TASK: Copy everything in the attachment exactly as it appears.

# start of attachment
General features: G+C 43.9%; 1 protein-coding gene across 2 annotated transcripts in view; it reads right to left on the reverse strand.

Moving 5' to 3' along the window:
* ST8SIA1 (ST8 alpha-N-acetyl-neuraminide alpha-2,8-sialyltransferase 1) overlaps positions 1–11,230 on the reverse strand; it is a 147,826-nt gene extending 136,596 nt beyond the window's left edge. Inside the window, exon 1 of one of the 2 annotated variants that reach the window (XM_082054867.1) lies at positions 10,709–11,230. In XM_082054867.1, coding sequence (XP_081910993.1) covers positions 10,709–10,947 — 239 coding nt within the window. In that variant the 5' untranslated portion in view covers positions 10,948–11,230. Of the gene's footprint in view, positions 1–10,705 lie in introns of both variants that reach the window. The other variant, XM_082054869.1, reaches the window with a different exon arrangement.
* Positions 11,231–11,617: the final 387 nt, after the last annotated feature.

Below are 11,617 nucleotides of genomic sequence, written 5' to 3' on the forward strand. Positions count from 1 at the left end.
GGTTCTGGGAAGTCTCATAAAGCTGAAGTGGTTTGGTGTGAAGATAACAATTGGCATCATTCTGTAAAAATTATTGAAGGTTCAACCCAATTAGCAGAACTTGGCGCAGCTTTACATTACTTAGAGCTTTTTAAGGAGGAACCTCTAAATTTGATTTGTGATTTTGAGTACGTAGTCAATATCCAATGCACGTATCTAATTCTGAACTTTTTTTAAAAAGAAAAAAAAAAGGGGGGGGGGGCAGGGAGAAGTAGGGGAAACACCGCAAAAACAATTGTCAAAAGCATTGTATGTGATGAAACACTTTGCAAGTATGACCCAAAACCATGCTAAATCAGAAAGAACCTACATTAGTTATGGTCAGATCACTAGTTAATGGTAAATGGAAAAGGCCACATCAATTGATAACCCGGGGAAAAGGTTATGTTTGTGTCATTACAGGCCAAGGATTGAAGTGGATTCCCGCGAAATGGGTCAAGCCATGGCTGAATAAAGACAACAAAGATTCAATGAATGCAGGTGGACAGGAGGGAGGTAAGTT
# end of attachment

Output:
General features: G+C 43.9%; 1 protein-coding gene across 2 annotated transcripts in view; it reads right to left on the reverse strand.

Moving 5' to 3' along the window:
* ST8SIA1 (ST8 alpha-N-acetyl-neuraminide alpha-2,8-sialyltransferase 1) overlaps positions 1–11,230 on the reverse strand; it is a 147,826-nt gene extending 136,596 nt beyond the window's left edge. Inside the window, exon 1 of one of the 2 annotated variants that reach the window (XM_082054867.1) lies at positions 10,709–11,230. In XM_082054867.1, coding sequence (XP_081910993.1) covers positions 10,709–10,947 — 239 coding nt within the window. In that variant the 5' untranslated portion in view covers positions 10,948–11,230. Of the gene's footprint in view, positions 1–10,705 lie in introns of both variants that reach the window. The other variant, XM_082054869.1, reaches the window with a different exon arrangement.
* Positions 11,231–11,617: the final 387 nt, after the last annotated feature.

Below are 11,617 nucleotides of genomic sequence, written 5' to 3' on the forward strand. Positions count from 1 at the left end.
GGTTCTGGGAAGTCTCATAAAGCTGAAGTGGTTTGGTGTGAAGATAACAATTGGCATCATTCTGTAAAAATTATTGAAGGTTCAACCCAATTAGCAGAACTTGGCGCAGCTTTACATTACTTAGAGCTTTTTAAGGAGGAACCTCTAAATTTGATTTGTGATTTTGAGTACGTAGTCAATATCCAATGCACGTATCTAATTCTGAACTTTTTTTAAAAAGAAAAAAAAAAGGGGGGGGGGGCAGGGAGAAGTAGGGGAAACACCGCAAAAACAATTGTCAAAAGCATTGTATGTGATGAAACACTTTGCAAGTATGACCCAAAACCATGCTAAATCAGAAAGAACCTACATTAGTTATGGTCAGATCACTAGTTAATGGTAAATGGAAAAGGCCACATCAATTGATAACCCGGGGAAAAGGTTATGTTTGTGTCATTACAGGCCAAGGATTGAAGTGGATTCCCGCGAAATGGGTCAAGCCATGGCTGAATAAAGACAACAAAGATTCAATGAATGCAGGTGGACAGGAGGGAGGTAAGTT